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Manufacture Standards & Regulation, Small Molecules, Quality & Compliance, Facilities

A Continuous Cycle of Success

April 2019 marked the end of Scott Gottlieb’s highly active tenure as FDA Commissioner. Throughout his time in the role, he made it explicitly clear that continuous manufacturing (CM) was a key factor in supporting innovation and “modernizing the pharmaceutical industry” (1). The call has been echoed by many others within the FDA – and elsewhere in the industry too. Pharma companies, however, have been slow to leave batch manufacture behind. Four years ago, only one drug made with CM had been approved and the situation hasn’t improved much since; today, there are around five products approved by the FDA made using CM.

CM undoubtedly requires manufacturers to have a certain level of front-end knowledge in terms of the management of procedures that will result in a successful product launch. Transient solid formation in a batch reactor, for example, is hardly a cause for concern, as the mixture can simply be stirred and eventually the solid should redissolve. But when such a solid forms in a flow process, new challenges arise and manufacturers face delays as they attempt to unfoul their reactors and/or manage the shutdown and cleaning of their systems.

Once these types of teething issues are addressed, however, there are huge benefits to CM. The current batch manufacturing process is costly and lacks flexibility. With a smaller physical footprint, CM enables CMOs and other manufacturers, in principle, to produce final drug products seamlessly in a GMP compliant manner. To date, pharma companies seem more likely to accept CM in regard to tabletting – a low bar for the industry given that many tableting machines already run continuously. I firmly believe that more research effort is needed to improve CM for the development and manufacture of drug substances to de-risk this promising approach and enable broader adoption in the pharmaceutical industry. I’ve heard from many people that although there is strong interest in this area, many projects taking place in companies are running as skunkworks until decision makers can be convinced that it’s worth the investment. It’s also well known that in a highly regulated industry like pharma, it can be difficult and risky to change the manufacturing process for already marketed products. Consequently, it’s clear to me that CM will be more applicable to new chemical entities coming through the pipelines and for generics where the cost of production can be lowered.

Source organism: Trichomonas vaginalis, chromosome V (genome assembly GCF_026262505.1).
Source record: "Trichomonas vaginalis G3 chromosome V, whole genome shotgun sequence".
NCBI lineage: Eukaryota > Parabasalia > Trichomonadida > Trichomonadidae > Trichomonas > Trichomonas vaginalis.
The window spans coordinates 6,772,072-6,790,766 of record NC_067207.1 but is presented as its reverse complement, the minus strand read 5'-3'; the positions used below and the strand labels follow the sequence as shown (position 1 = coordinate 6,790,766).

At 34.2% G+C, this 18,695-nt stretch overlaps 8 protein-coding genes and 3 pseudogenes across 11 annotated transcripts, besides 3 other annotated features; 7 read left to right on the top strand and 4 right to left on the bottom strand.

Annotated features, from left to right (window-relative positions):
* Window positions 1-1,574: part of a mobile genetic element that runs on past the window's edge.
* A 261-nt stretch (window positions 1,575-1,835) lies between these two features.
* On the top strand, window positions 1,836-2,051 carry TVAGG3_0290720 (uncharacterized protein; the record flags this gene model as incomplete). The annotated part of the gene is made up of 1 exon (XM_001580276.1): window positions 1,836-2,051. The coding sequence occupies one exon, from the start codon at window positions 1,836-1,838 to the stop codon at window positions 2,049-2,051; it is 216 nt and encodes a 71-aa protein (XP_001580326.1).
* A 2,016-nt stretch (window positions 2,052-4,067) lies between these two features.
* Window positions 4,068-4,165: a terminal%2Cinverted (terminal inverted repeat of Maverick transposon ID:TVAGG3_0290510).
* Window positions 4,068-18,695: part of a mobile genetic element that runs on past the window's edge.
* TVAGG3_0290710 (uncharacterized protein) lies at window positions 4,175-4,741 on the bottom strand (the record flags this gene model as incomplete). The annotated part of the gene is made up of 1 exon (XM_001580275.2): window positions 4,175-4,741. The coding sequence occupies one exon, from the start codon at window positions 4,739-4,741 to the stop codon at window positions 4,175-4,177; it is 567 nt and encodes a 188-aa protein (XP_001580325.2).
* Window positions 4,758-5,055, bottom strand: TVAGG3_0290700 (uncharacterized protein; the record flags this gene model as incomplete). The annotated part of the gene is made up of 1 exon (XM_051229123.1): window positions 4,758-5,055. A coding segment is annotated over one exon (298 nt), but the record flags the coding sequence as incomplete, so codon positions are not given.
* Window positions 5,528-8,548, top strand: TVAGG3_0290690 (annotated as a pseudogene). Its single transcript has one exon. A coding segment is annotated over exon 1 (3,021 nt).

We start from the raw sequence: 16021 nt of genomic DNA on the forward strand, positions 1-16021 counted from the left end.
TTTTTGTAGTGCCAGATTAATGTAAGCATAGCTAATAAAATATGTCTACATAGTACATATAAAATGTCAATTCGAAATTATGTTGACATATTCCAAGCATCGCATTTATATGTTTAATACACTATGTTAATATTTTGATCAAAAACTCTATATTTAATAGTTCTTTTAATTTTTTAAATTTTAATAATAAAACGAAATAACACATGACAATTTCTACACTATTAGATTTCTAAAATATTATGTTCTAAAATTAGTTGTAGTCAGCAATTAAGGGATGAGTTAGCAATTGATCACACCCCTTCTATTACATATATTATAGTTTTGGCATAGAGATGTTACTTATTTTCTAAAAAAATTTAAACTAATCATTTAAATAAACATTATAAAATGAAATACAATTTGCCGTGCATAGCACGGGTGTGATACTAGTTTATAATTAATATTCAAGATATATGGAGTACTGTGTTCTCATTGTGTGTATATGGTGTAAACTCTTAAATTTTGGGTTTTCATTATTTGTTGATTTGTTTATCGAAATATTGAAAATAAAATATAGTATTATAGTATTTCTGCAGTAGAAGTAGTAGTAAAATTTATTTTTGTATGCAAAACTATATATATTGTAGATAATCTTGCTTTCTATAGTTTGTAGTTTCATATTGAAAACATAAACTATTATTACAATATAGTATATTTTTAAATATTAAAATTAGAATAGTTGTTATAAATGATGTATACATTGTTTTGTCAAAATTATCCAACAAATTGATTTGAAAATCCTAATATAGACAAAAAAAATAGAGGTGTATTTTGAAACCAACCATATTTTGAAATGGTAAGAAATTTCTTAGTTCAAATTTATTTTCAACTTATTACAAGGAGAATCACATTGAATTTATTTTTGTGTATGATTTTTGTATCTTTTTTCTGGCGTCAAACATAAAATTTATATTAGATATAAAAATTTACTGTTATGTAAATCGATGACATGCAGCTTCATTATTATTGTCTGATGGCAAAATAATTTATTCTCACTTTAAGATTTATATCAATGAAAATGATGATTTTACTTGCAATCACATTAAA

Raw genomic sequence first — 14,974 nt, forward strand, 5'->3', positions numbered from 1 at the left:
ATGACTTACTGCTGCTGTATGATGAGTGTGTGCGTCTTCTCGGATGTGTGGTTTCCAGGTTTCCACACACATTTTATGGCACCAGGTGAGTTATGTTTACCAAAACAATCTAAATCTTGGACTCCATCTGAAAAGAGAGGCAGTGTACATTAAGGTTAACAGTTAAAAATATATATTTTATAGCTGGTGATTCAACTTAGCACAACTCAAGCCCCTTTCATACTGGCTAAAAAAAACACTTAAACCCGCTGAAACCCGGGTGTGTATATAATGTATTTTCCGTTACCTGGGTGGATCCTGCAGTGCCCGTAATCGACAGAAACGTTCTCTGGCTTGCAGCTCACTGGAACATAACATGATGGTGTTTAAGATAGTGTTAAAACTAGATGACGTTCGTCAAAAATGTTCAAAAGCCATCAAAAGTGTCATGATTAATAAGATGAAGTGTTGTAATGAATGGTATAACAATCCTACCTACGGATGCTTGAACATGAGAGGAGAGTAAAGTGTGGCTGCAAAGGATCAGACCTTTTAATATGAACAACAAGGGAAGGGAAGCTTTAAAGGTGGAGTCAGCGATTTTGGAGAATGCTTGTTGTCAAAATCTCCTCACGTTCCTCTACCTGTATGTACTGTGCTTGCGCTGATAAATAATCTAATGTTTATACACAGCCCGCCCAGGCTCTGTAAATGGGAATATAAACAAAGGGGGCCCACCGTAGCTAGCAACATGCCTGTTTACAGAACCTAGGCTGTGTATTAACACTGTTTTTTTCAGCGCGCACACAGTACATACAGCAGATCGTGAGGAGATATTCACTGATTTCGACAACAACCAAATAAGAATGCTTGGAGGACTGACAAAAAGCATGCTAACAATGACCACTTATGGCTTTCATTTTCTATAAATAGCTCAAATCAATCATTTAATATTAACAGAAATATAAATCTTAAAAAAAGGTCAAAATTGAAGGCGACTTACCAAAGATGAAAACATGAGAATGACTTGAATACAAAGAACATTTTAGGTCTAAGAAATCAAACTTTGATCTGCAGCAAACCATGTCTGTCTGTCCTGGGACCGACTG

It is highly encouraging that the FDA is keen to help companies implement a more continuous form of manufacture into their practice. In February of this year, the agency issued a draft policy that detailed the development and implementation of CM for brand, generic and over-the-counter drugs. It charged its Emerging Technologies Team with the task of aiding early CM adopters with resolving “implementation challenges and navigating the application review process for products made with these modern methods” (1).

Make it work

At Purdue, I am a Professor of Organic Chemistry and my main focus is on drug delivery – designing different kinds of materials that respond to different metabolic conditions to release their drug cargo. It’s very much based on fundamental chemical principles wherein you need to learn about the local environment where you want the drug to be delivered, and then design a material that responds to those conditions. For years, my group and I have focused on the use of microfluidic synthesis of particles for drug delivery. In many cases, the novel synthetic materials we made were mixed via microfluidic devices. As part of this work, we learned to precisely control the size of nanoparticles and designed continuous processes for preparing broadly different classes of nanoparticle assemblies. Since then, we’ve pivoted to also apply continuous synthesis approaches to the telescoped preparation of small molecule APIs.